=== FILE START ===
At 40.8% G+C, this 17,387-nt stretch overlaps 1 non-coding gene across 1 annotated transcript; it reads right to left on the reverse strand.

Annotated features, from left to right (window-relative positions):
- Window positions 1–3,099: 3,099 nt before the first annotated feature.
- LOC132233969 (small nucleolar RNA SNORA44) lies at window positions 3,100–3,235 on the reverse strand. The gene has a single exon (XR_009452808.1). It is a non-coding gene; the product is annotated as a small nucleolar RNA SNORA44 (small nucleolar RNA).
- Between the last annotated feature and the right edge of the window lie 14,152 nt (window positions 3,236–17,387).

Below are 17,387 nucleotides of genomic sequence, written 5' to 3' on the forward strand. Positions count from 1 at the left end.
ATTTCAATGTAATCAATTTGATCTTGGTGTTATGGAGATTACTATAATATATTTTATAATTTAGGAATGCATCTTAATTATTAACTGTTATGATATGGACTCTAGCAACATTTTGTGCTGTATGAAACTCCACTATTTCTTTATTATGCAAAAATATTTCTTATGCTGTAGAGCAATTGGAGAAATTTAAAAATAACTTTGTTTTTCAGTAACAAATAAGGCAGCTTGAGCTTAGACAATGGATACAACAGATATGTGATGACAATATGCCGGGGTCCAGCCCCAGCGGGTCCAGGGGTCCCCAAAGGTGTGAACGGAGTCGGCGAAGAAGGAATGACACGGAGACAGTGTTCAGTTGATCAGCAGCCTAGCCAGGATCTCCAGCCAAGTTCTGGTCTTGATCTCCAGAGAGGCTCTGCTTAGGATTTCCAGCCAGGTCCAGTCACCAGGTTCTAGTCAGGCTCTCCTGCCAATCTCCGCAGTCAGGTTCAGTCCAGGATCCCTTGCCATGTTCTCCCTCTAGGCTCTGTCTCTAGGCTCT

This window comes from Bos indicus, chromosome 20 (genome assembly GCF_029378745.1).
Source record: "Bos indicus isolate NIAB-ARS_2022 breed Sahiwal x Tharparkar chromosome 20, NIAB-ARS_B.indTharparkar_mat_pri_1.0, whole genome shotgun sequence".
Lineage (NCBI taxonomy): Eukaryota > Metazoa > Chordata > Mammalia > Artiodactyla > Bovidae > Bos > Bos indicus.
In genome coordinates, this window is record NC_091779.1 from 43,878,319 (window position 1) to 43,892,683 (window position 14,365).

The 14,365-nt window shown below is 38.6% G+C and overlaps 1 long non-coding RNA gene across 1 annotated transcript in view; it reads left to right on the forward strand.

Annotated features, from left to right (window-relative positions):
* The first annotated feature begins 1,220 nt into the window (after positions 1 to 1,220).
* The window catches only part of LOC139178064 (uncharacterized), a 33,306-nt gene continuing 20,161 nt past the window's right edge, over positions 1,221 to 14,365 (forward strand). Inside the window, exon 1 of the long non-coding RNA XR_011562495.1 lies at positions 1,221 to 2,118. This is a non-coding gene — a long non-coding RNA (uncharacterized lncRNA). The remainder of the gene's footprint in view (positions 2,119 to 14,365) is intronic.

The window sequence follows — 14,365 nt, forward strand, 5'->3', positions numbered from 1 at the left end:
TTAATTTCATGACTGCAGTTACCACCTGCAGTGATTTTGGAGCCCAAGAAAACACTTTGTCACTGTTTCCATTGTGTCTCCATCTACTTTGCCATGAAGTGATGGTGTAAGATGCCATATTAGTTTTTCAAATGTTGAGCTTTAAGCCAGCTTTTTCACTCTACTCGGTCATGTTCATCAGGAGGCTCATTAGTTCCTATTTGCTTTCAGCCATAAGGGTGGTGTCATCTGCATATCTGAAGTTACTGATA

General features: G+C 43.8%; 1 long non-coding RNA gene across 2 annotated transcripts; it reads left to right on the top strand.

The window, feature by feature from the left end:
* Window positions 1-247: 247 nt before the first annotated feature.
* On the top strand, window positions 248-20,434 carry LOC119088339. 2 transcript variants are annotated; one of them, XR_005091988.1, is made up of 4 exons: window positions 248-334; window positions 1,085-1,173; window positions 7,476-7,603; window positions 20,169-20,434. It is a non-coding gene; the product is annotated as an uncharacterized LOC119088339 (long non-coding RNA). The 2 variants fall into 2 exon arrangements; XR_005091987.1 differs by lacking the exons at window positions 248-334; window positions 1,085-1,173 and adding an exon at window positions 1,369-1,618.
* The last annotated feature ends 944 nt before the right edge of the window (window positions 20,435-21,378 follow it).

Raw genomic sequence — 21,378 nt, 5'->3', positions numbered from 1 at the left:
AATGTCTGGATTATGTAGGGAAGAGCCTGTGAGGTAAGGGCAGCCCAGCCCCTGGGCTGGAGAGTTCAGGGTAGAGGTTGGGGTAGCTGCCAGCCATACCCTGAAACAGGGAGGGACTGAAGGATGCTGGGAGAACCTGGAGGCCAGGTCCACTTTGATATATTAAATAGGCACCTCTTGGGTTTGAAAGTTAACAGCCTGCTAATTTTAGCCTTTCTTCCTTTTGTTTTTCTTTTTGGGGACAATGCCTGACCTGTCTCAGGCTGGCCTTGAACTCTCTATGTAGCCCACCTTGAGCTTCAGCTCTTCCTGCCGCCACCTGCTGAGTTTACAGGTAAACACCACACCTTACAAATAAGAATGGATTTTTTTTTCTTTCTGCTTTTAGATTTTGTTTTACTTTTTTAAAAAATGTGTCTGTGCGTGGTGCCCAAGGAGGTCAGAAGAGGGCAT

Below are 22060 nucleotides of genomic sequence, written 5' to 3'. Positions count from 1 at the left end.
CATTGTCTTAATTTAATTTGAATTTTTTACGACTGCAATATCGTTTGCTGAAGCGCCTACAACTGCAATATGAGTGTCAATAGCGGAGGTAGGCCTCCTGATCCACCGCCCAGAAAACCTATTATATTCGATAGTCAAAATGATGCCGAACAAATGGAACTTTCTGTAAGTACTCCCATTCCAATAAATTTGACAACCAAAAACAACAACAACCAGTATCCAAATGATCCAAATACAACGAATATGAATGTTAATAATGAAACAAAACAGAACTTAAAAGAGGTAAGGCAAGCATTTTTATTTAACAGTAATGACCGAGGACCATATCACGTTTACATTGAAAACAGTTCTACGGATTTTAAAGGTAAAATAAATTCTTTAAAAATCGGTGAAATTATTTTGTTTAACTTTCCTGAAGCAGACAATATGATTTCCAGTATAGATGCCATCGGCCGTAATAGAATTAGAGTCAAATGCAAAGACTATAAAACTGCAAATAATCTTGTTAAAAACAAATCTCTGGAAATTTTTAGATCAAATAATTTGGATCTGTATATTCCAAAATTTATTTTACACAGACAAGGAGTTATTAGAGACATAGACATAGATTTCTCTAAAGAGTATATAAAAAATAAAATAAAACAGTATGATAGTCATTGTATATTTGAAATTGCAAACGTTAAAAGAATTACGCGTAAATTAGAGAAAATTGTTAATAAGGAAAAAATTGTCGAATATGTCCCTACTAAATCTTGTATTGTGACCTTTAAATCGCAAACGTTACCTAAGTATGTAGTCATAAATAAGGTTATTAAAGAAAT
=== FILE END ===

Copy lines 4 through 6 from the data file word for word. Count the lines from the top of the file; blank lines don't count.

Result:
- LOC132233969 (small nucleolar RNA SNORA44) lies at window positions 3,100–3,235 on the reverse strand. The gene has a single exon (XR_009452808.1). It is a non-coding gene; the product is annotated as a small nucleolar RNA SNORA44 (small nucleolar RNA).
- Between the last annotated feature and the right edge of the window lie 14,152 nt (window positions 3,236–17,387).

Below are 17,387 nucleotides of genomic sequence, written 5' to 3' on the forward strand. Positions count from 1 at the left end.